Europe Markets

European stocks close lower as investors watch omicron, economic data; UniCredit surges

Key Points
  • Global markets have rallied in recent days as traders bet that the omicron Covid variant's economic impact won't be as severe as initially thought.
  • In the U.K., Prime Minister Boris Johnson has moved to tighten Covid restrictions in an effort to prevent a spike in hospitalizations and deaths during winter.
  • As for economic data, first time U.S. jobless claims last week came in at 184,000, the lowest weekly tally since 1969.

LONDON — European stocks closed lower on Thursday, as investors continued to monitor developments around the omicron Covid variant and look ahead to key U.S. economic data.

European markets


The pan-European Stoxx 600 closed down by 0.1% provisionally, having started the day on a positive note. Oil and gas stocks fell 1.1% to lead the losses as most sectors and major bourses fell into the red.

Global markets have rallied in recent days as traders bet that the omicron Covid variant's economic impact won't be as severe as initially thought. Still, some experts have urged caution, saying there are still unknowns about the variant.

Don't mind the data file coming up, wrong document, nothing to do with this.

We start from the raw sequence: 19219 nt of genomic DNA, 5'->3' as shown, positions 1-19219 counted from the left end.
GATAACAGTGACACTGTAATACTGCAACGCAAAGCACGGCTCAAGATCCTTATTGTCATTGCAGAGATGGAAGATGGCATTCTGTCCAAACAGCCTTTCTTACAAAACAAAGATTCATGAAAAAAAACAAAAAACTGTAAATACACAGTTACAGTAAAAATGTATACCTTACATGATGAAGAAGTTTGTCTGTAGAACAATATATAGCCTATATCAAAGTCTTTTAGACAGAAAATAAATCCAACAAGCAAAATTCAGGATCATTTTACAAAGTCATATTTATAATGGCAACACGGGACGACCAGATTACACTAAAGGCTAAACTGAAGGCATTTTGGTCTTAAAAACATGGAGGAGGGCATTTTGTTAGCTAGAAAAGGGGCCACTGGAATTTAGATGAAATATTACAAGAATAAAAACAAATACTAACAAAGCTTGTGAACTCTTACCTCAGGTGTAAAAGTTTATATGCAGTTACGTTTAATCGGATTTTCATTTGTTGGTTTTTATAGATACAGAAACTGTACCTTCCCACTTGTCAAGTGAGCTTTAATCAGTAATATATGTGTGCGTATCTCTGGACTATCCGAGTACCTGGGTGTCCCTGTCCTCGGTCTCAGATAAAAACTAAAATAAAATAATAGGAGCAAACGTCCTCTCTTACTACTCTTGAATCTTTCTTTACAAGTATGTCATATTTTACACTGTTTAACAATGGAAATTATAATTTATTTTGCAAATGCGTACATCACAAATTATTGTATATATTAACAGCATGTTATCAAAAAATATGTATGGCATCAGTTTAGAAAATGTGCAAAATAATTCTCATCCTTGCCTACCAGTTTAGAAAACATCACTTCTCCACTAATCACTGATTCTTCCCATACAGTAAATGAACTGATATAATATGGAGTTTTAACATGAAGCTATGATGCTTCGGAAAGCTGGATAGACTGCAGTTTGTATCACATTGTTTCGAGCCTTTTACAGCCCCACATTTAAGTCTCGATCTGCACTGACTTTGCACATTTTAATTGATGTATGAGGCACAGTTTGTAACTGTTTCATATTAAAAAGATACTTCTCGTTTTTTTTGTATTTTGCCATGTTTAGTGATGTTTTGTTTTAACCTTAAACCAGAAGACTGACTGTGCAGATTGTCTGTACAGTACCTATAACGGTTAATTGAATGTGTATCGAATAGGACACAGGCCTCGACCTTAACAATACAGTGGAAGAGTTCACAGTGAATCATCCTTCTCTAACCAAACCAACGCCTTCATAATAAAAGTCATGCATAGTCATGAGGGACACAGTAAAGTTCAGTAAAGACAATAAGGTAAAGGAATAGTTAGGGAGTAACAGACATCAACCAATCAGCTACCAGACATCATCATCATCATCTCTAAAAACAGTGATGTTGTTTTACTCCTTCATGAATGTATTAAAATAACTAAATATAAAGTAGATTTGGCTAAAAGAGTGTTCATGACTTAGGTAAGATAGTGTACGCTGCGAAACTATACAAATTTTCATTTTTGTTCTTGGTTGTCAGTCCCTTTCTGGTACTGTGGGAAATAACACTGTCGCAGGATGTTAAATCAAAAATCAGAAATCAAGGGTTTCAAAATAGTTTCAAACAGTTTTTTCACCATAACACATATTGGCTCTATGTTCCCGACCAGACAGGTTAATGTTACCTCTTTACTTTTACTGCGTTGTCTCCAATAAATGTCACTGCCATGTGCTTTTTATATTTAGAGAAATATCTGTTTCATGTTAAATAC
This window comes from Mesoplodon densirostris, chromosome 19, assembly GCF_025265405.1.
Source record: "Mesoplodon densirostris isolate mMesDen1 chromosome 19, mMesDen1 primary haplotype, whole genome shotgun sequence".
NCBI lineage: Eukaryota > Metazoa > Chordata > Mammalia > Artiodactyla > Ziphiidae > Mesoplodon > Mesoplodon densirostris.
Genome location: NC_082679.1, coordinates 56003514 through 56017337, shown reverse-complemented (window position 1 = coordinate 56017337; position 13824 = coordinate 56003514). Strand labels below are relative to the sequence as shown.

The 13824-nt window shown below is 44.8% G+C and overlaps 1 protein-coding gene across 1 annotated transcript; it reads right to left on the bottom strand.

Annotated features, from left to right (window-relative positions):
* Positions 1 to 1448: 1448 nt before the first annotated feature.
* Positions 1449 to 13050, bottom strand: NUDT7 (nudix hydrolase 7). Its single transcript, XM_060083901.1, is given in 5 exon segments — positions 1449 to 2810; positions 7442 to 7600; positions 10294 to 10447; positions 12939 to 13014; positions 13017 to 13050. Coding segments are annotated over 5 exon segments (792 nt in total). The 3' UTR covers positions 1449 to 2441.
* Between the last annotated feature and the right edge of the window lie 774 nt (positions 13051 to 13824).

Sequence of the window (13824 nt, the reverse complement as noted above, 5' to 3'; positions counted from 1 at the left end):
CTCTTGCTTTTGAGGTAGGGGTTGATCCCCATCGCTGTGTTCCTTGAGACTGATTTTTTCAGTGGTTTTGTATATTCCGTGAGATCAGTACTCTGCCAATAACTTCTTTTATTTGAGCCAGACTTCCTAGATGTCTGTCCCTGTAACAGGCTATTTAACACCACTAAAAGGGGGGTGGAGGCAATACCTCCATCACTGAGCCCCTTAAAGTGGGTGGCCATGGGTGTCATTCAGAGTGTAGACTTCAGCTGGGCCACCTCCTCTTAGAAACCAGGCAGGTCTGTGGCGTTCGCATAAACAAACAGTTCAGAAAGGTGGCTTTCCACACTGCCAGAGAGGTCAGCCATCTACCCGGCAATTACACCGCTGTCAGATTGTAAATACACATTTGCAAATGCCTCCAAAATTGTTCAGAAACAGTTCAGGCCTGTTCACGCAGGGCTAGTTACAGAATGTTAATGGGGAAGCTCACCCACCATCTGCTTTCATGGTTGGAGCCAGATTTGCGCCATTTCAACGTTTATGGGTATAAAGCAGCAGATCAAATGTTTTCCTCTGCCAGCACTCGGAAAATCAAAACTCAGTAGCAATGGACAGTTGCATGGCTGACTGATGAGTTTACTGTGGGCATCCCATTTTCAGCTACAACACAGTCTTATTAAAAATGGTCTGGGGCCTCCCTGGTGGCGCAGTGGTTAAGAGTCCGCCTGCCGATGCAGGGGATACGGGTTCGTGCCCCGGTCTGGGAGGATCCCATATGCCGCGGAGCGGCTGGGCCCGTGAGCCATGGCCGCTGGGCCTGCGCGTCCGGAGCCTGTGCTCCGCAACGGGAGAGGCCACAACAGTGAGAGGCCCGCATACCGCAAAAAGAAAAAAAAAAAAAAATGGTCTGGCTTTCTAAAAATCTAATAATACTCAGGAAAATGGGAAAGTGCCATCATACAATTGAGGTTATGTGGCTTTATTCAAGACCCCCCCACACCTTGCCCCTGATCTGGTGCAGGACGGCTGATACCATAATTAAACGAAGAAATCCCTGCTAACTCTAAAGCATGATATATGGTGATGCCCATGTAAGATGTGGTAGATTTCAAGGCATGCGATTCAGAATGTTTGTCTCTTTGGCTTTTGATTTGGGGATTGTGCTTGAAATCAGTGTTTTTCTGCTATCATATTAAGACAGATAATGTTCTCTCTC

On Wall Street, the major U.S. averages fell Thursday after posting a third straight day of gains Wednesday. Asia-Pacific markets closed mixed as investors assessed risks surrounding the new variant.

In the U.K., Prime Minister Boris Johnson has moved to tighten Covid in an effort to prevent a spike in hospitalizations and deaths during winter. It comes as the government faces growing outcry over an alleged Christmas party in Downing Street last year that breached Covid rules.

Aside from omicron, investors also had an eye on economic data. The latest weekly jobless claims numbers from the U.S. showed the number of first-time-filers came in at 184,000, the lowest weekly tally since 1969 and well below the 211,000 Dow Jones estimate.

Attention is now turning to key inflation data due to be released on Friday. Economists surveyed by Dow Jones expect consumer prices in November to have grown 6.7% year-over-year. If that is the case, it would mark the biggest move since June 1982.

In terms of individual share price movement, UniCredit jumped nearly 11% after the Italian lender announced that it plans to pay out at least 16 billion euros ($18.11 billion) in share buybacks and dividends to shareholders by 2024.

At the bottom of the index, Polish postal locker company InPost fell over 8%.

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CNBC's Ryan Browne contributed to this report.